“They’re quick to whip out their pointer finger to shake at me,” he said, imitating them, “and that’s when I give them my middle one. It’s not like I bought drugs with it. I used to have a drug problem, but I don’t anymore. I just self-medicate with alcohol.”

“So, you traded one addiction for another,” I said.

“Oh no, I was drinking then too.” He referred to it as his escape.

He sized me up when he asked where I lived. I hadn’t minded. Anyone in his situation must take advantage of every possibility of getting a handout, and I had already decided I would help him. I told him I lived near Knoxville, but I found it even more telling when he asked me where I stayed in Nashville.

As we chatted, he informed me of his thoughts on the state of the US and religion, with no indications from me, as he did 98% of the talking, his thoughts had a similarity to mine.

As the time from the conversation lengthens, my ability to remember some details grow faint. Somehow, we ended up discussing his past. He experienced a lot of sexual abuse between the ages of 8 and 12.

“Where were your parents?”

“They were doing their own thing,” he said. “My mother was always running around on my father, and he was always trying to track her down.”

At 17 years old, he fell in with a man who treated him well for several months but later had repeatedly raped him. Strangely, he stayed, even when the guy, upfront and emphatically, told him that once he got too old for him, he would throw him out.

“If you knew that,” I said, “why did you stay?”

“Because it felt familiar,” he said.

I knew he needed to talk to someone, but he had no one; he craved socialization and more; his last bath was three weeks prior, and his bedding lay wet from two days of rain. He needed a room for the night.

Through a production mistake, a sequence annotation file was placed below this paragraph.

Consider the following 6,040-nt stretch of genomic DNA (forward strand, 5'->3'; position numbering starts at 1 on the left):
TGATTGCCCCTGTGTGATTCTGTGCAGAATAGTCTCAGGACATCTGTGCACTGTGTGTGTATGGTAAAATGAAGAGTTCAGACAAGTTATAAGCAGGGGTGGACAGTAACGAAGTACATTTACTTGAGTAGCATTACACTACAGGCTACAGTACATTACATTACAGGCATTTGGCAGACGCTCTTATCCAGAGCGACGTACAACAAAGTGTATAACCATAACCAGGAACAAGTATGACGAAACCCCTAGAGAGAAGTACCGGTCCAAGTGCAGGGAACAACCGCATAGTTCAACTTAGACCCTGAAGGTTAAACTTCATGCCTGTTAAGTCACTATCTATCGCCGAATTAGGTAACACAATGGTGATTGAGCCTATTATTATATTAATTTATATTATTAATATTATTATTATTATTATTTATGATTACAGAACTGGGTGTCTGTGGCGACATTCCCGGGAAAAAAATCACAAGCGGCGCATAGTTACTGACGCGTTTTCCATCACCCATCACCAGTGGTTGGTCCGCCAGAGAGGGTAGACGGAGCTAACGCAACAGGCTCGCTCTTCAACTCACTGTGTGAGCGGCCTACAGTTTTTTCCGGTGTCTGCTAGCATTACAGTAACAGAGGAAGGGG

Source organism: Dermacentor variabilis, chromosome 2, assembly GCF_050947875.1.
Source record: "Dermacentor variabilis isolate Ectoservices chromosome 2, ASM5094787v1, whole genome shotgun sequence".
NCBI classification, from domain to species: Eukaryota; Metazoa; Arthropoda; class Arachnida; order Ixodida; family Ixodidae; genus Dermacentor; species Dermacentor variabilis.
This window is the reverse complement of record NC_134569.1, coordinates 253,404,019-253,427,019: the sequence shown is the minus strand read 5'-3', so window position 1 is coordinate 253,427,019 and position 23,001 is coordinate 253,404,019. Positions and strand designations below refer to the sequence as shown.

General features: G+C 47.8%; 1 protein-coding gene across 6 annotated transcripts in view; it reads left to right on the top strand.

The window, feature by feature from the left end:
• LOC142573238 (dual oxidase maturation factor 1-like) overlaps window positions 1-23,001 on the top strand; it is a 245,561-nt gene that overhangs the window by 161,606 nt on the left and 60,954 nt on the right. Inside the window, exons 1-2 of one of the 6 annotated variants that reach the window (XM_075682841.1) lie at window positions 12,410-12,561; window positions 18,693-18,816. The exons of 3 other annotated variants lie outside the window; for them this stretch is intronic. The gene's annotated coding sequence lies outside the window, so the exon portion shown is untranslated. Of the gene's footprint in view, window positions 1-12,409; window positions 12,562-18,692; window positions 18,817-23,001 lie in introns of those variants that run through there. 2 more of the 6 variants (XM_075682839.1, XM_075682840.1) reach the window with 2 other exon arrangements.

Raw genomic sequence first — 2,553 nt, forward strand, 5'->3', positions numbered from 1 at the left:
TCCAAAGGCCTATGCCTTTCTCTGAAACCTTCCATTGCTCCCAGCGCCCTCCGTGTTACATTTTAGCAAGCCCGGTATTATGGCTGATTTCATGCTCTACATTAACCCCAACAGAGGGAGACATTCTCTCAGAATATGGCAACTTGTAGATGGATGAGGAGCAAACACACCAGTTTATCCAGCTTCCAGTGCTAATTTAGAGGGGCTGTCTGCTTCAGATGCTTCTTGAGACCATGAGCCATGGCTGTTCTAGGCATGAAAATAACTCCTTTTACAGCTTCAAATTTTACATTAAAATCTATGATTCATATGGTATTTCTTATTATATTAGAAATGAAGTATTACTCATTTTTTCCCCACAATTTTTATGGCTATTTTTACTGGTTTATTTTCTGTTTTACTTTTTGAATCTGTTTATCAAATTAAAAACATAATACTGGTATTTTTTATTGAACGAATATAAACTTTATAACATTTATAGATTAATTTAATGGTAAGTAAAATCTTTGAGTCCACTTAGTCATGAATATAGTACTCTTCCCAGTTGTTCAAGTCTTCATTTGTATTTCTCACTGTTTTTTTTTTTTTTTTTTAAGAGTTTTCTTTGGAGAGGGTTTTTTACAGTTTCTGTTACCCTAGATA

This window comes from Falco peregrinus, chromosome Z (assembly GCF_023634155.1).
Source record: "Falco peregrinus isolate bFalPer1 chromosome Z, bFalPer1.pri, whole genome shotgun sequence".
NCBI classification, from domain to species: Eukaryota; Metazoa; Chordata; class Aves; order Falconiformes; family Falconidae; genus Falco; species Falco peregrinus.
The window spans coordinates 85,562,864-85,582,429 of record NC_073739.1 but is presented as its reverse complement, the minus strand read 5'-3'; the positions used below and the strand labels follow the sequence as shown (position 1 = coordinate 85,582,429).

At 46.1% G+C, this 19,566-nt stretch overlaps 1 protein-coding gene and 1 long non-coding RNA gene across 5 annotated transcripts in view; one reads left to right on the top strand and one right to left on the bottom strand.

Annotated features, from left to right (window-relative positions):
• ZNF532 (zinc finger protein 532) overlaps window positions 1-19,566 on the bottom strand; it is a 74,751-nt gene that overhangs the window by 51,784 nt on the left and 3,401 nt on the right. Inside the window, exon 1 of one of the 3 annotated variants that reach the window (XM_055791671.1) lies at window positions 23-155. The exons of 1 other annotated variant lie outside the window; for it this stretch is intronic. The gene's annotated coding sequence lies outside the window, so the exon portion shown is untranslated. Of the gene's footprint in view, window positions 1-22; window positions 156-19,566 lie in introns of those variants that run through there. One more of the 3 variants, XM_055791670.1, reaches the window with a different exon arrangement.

I told him I hadn’t the ability to help him like that. I sat while he talked for over an hour and a half. I knew that if I gave-in to the impulse to help him, I would inevitably pass the point where I would help him to my own detriment; I have a hard time stopping. I knew then that I had to leave.

“Oh, come on, please don’t go,” he said. “We were getting on so well. What have I said or done that makes you want to leave?”

At the time, I couldn’t put into words my need to leave. I ached inside to help him. I hadn’t doubted that his circumstances involved more than he told me, but somehow that didn’t matter. He needed help, and I wanted to take him to Walmart, get him some decent warm clothing, get him some food, a motel room so he could get a bath and sleep in a bed for a change. I couldn’t afford to do any of that. I gave him the only cash that I had: $23.00.

“Have you no place to go to get help?” I asked him.

“There’s the mission,” he said, “but there’s drugs there and aggression.”

No doubt, that was true. I told Jonah that he had value that his life had value; empty words for someone when he already told me he had given up.

“Is there anything I can do for you?” he asked me.

I looked at him. I said, “Yes, please try to find a way to help yourself. You worry me. I wish I could help you, but I’m not in a position to do that.”

He asked for my email address, and I gave it to him. I probably should have asked for his, but I didn’t think of it at the time; I needed to leave and could think of little else. He asked for a hug before I left, and I gave him one. His body felt so thin and frail from not eating. That ache inside me, again. I couldn’t tolerate it; I had to go.

When I got to the garage at the VA, I decided to write that experience down. I never knew what happened to him. He might have gotten sick that winter and died. My brief time with Jonah only served to reinforce my view that our whole system of life in the US is wrongheaded, but I’m powerless to fix it.

© 2021 Rick Haydn Horst

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Added on January 13, 2021
Last Updated on January 18, 2021
Tags: homeless, empathy, care, pain, helpless


Rick Haydn Horst
Rick Haydn Horst

Knoxville, TN

I am a former USAF firefighter and caregiver of nearly 17.5 years to my mother who has since deceased. Currently, I am an author, and man nearly broken by the roulette wheel of life*. * See me.. more..